Martin Luther King Day
Martin Luther King Day, or Martin Luther King Jr. Day, is observed on the third Monday of January. It is also known as Martin Luther King’s Birthday. It is a federal holiday and a day off - most schools and businesses are closed. Martin Luther King Day is held in honor of Martin Luther King Jr., the famous civil rights leader.
In other states, such as Arizona, it is combined with Civil Rights Day. In Idaho, it is also Human Rights Day. In some states, Robert E Lee’s birthday is observed instead. In Wyoming, it is known as Wyoming Equality Day.
Martin Luther King’s birthday is January 15. However, under the Uniform Monday Holiday Act of 1968, certain holidays, such as this one, are celebrated on a Monday to enable more families to spend time together.
What Did He Do?
Born in 1929, and gaining a doctorate in theology in 1955, Dr. Martin Luther King Jr. was a Baptist minister and an important social activist in the American civil rights movement.
His notable and memorable acts include heading the 381-day protest against segregation on public transportation, initiated by Rosa Parks on December 1, 1955. This resulted in the Supreme Court’s declaration of such segregation as unconstitutional in November 1956.
In 1957, he founded the Southern Christian Leadership Conference (SCLC) which fought to gain full rights for African Americans in the United States, through non-violent protest.
In 1963, supported by various civil rights and religious groups, King organized his famous March on Washington for Jobs and Freedom to highlight the daily struggles that African Americans faced. Around 250,000 people participated. The march ended at the Lincoln Memorial, where the crowds gathered to hear King's renowned “I Have a Dream” speech, calling for peace and equality. It contributed to the passing of the Civil Rights Act of 1964, outlawing discrimination based on color, religion, sex, or national origin.
For his work, King was awarded a Nobel Peace Prize in 1964 and was the youngest person to receive one.
In 1965, King headed the Selma to Montgomery March, the success of which resulted in the Voting Rights Act in August, guaranteeing the right to vote for all African Americans.
He then went on to address such issues as the Vietnam War and the poverty that Americans of all races faced, which drew controversy for him from all sides.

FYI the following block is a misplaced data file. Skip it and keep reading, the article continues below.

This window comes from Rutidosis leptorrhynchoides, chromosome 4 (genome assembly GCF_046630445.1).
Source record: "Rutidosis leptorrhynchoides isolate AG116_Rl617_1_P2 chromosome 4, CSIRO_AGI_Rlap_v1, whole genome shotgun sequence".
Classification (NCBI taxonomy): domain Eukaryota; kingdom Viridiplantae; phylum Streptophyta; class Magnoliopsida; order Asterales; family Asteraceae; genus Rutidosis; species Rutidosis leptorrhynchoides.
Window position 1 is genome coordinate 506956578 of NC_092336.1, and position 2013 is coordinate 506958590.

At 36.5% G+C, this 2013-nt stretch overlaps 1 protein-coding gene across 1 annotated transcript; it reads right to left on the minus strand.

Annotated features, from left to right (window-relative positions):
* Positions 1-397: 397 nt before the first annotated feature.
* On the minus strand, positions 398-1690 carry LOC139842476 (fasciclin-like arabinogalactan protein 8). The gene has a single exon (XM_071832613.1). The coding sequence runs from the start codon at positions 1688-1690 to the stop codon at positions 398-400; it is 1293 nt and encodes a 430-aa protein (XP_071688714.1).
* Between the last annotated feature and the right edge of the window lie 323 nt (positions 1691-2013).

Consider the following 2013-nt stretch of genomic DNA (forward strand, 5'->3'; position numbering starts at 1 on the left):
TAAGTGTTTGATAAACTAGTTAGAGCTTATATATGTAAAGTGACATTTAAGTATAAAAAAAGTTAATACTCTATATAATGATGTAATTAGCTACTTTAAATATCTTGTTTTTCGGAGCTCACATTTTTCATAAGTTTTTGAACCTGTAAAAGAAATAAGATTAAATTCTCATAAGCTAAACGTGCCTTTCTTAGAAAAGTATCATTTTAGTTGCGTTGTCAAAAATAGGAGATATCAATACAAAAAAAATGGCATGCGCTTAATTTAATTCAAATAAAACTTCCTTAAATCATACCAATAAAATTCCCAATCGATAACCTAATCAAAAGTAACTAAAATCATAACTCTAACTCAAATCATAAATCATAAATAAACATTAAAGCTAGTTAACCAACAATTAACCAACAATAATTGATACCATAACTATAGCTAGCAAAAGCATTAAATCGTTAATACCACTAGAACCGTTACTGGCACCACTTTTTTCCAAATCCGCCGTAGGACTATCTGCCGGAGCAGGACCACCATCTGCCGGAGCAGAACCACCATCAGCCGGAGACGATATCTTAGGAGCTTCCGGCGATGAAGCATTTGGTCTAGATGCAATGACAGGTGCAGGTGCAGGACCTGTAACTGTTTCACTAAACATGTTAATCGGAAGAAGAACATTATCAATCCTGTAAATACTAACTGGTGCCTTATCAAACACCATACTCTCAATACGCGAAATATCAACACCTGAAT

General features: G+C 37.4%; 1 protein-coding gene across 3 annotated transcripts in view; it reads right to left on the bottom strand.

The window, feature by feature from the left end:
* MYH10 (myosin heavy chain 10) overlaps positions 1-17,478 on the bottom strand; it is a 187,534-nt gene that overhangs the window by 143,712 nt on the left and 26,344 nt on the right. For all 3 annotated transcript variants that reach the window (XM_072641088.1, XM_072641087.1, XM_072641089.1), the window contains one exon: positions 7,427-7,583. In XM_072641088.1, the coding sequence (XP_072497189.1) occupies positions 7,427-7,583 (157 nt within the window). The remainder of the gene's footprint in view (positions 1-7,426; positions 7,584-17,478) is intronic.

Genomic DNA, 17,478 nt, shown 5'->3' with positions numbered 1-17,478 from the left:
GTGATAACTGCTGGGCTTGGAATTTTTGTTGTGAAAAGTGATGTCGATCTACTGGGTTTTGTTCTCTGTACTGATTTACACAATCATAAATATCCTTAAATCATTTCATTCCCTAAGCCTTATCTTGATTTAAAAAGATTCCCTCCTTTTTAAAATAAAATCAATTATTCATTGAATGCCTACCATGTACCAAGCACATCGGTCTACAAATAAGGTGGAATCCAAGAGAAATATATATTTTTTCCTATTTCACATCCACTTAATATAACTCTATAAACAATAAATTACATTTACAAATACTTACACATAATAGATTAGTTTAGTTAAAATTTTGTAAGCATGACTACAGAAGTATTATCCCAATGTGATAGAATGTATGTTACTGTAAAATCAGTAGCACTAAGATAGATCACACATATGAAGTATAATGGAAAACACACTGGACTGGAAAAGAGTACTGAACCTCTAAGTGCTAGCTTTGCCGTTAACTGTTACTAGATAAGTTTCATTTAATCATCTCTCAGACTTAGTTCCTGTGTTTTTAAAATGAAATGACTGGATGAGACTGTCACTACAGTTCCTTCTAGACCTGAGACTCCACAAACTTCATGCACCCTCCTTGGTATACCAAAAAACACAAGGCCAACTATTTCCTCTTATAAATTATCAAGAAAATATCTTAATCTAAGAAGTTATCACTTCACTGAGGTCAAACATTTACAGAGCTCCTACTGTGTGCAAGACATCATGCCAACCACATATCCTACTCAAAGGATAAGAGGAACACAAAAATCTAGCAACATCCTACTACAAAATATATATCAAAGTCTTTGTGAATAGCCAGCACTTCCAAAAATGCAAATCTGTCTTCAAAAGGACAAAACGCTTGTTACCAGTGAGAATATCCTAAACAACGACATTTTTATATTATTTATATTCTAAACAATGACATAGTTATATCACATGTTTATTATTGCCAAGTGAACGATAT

Martin Luther King was assassinated on April 4, 1968.
History of the Day
4 days after King’s assassination, a campaign was started to make his birthday, January 15, a federal holiday. Rep. John Conyers Jr. of Michigan presented the first legislation to Congress.
The King Memorial Center in Atlanta was founded in 1968 and celebrated his birthday in 1969. It proposed nationwide ceremonies and acted to gain support.
Some states such as Illinois, Massachusetts, and Connecticut passed their own bills to observe the day. Other states later did the same.
The SCLC obtained 3 million signatures petitioning for King’s birthday to be recognized as a holiday. These were presented to Congress in 1971. Also, the Congressional Black Caucus (CBC) was founded in 1971, and Conyers was one of its founding members. It helped him to introduce his bill every year. Labor unions also supported the idea of a holiday, striking until the day was an official paid holiday for them.
The day, however, did not get the support it needed in Congress until President Jimmy Carter endorsed the holiday, in 1979. The King holiday bill came to a vote for the first time, but it fell short of the number required for passage.
King’s widow, Coretta Scott King, continued to fight on behalf of the day. Every year, Conyers presented the legislation to the floor, and every year, it failed to get the votes it needed. Stevie Wonder also became an active supporter, organizing concerts and performing at rallies. Wonder released his song “Happy Birthday” in 1980 in support of the holiday, and it quickly became a hit. He also backed the setting up of a lobbying office in Washington D.C.
By 1982, the CBC had collected 6 million signatures petitioning for the holiday. That same year, Scott King and Wonder presented them to the Speaker of the United States House of Representatives. On the 20th anniversary of the 1963 March on Washington, more than 500,000 people gathered to hear speakers ask for the Senate and President Ronald Reagan to pass legislation for the holiday.
Finally, despite fierce opposition, on November 3, 1983, President Reagan signed a bill decreeing the third Monday of every January Martin Luther King Jr. Day. It was first observed in 1986, although it was not until the year 2000 that it was observed in all states - South Carolina was the last state to sign a bill acknowledging that Martin Luther King Day would be a paid holiday. In 1990, the Wyoming legislature designated the day as joint Martin Luther King Jr./Wyoming Equality Day.
It was the first holiday held in honor of a modern-day, private citizen.
How It Is Observed
Martin Luther King continually asked: “What are you doing for others?”, and so millions around American choose to volunteer their time and efforts to give back to their communities, getting involved in soup kitchens, clean-ups, visiting isolated people, or even virtual volunteering.
In the 1990s, the theme of the holiday became: “Remember-Celebrate-Act. A Day on, Not a Day Off.”
It also encourages people to think about equal rights for all American citizens. Some schools and educational establishments do not close. Instead, they use the day to teach their students about what Martin Luther King did for civil rights.